TORONTO -- Change can be hard to deal with -- especially when you have $800 worth of it, and the bank says it won’t accept it.

This is the predicament Julien Perrotte is in. He collected up his loose change for over a year before rolling up his loonies and toonies to bring to his local bank.

But it turned out he couldn’t deposit the coins.

“The problem is, the bank don’t want my money,” he told CTV News Montreal.

Laurentian Bank no longer accepts coins, the teller told him. He said the teller recommended he simply spend the $800 of rolled coins in stores and restaurants.

“Like I’m gonna go to a restaurant and pay with my $50 worth of coins,” Perrotte said.

A spokesperson for the bank explained to CTV News that they were simply trying to keep up with the times by eliminating tellers who would handle coins. As customers use debit and credit to handle more and more transactions, the bank decided to only take cash deposits through its ATMs.

Although the issue is centered around just one bank, Perrotte’s situation circulated, and struck a chord with others who fear that coin-less banks could become more widespread. One man launched his own protest, standing outside the Laurentian Bank with a sign that said “Respect your clients.”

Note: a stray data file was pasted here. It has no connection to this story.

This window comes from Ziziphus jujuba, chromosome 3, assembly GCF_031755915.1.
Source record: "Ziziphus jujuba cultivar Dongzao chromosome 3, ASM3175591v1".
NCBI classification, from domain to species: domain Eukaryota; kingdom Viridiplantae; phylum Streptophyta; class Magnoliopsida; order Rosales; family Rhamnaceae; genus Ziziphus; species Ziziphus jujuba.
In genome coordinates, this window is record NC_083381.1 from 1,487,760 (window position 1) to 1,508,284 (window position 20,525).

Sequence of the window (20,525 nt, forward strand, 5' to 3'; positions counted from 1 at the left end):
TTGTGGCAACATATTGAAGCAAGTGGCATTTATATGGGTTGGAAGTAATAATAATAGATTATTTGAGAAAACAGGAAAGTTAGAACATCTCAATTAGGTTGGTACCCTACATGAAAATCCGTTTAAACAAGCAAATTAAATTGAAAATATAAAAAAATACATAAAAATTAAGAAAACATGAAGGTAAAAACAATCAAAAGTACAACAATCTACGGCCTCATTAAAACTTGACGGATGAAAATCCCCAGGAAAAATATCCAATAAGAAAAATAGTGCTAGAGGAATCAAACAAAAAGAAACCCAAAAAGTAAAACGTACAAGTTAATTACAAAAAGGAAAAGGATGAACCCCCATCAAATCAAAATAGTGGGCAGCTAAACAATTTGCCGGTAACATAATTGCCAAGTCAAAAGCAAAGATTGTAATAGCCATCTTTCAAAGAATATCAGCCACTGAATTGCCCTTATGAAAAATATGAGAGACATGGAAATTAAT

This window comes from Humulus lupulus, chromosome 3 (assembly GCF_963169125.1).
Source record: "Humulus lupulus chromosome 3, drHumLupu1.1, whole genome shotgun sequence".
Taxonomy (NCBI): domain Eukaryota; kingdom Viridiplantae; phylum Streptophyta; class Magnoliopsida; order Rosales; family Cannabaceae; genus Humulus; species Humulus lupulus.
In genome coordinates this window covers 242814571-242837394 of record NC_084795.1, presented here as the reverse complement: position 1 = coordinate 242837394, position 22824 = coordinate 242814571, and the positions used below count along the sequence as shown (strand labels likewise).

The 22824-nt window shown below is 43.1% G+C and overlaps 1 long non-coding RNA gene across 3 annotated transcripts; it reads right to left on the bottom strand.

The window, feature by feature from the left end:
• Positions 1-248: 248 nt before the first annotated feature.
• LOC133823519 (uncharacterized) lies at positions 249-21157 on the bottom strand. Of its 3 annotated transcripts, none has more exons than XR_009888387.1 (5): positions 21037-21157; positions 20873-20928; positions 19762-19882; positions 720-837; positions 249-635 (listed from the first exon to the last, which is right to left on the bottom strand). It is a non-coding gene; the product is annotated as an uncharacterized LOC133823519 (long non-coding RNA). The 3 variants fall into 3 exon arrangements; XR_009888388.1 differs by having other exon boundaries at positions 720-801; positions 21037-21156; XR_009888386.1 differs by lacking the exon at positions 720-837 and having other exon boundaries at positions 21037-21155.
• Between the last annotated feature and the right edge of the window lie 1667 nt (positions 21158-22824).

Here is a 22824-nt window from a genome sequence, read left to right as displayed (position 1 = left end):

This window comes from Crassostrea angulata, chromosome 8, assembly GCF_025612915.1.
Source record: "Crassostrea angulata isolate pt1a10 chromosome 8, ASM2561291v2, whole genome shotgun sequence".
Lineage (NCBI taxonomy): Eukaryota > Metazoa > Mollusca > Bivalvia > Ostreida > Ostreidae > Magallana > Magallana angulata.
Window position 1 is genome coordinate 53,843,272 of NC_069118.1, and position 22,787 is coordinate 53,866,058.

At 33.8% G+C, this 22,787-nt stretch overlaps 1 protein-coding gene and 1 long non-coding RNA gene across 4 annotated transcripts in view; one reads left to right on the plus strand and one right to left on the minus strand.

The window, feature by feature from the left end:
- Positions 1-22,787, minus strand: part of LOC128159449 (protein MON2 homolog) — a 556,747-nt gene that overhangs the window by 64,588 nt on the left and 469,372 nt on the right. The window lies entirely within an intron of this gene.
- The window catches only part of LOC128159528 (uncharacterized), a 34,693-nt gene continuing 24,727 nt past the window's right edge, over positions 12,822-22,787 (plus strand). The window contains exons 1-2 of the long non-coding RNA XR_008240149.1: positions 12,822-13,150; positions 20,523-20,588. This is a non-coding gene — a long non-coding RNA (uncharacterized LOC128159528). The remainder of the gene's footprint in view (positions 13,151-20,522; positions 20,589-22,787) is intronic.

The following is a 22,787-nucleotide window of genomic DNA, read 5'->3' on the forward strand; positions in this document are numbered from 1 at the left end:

“Not recognizing legal tender ... There’s a serious problem and the government has to intervene,” he told CTV News.

It’s valid to fear that coins could be on the way out -- production of the penny was stopped in 2012 -- but most banks still accept coin deposits, and the Royal Canadian Mint is still pumping out toonies and loonies to this day.

As for Perrotte, he’s planning on opening a new bank account somewhere else that will take his rolls and rolls of coins.